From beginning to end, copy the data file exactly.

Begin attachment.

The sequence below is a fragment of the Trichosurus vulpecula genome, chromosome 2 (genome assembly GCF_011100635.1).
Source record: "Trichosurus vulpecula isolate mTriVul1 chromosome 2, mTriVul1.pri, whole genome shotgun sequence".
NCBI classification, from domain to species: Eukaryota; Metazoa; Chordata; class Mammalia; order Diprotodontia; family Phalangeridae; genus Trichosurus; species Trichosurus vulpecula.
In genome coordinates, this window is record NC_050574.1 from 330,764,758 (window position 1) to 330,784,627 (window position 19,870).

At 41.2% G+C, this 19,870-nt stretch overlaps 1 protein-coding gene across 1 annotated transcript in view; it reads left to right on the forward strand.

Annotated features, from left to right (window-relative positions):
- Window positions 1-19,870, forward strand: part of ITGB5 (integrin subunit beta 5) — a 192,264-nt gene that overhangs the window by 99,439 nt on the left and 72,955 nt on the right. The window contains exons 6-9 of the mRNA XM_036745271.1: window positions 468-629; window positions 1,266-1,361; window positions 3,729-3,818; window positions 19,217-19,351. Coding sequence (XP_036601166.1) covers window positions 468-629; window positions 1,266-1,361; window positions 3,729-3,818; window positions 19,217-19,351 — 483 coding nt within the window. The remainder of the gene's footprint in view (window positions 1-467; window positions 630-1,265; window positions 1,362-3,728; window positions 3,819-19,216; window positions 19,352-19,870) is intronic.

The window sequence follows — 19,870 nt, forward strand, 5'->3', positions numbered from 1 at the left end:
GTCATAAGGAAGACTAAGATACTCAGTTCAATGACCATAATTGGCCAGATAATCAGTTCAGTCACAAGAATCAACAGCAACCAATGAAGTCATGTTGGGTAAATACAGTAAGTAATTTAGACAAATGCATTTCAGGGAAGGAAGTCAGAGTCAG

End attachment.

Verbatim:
The sequence below is a fragment of the Trichosurus vulpecula genome, chromosome 2 (genome assembly GCF_011100635.1).
Source record: "Trichosurus vulpecula isolate mTriVul1 chromosome 2, mTriVul1.pri, whole genome shotgun sequence".
NCBI classification, from domain to species: Eukaryota; Metazoa; Chordata; class Mammalia; order Diprotodontia; family Phalangeridae; genus Trichosurus; species Trichosurus vulpecula.
In genome coordinates, this window is record NC_050574.1 from 330,764,758 (window position 1) to 330,784,627 (window position 19,870).

At 41.2% G+C, this 19,870-nt stretch overlaps 1 protein-coding gene across 1 annotated transcript in view; it reads left to right on the forward strand.

Annotated features, from left to right (window-relative positions):
- Window positions 1-19,870, forward strand: part of ITGB5 (integrin subunit beta 5) — a 192,264-nt gene that overhangs the window by 99,439 nt on the left and 72,955 nt on the right. The window contains exons 6-9 of the mRNA XM_036745271.1: window positions 468-629; window positions 1,266-1,361; window positions 3,729-3,818; window positions 19,217-19,351. Coding sequence (XP_036601166.1) covers window positions 468-629; window positions 1,266-1,361; window positions 3,729-3,818; window positions 19,217-19,351 — 483 coding nt within the window. The remainder of the gene's footprint in view (window positions 1-467; window positions 630-1,265; window positions 1,362-3,728; window positions 3,819-19,216; window positions 19,352-19,870) is intronic.

The window sequence follows — 19,870 nt, forward strand, 5'->3', positions numbered from 1 at the left end:
GTCATAAGGAAGACTAAGATACTCAGTTCAATGACCATAATTGGCCAGATAATCAGTTCAGTCACAAGAATCAACAGCAACCAATGAAGTCATGTTGGGTAAATACAGTAAGTAATTTAGACAAATGCATTTCAGGGAAGGAAGTCAGAGTCAG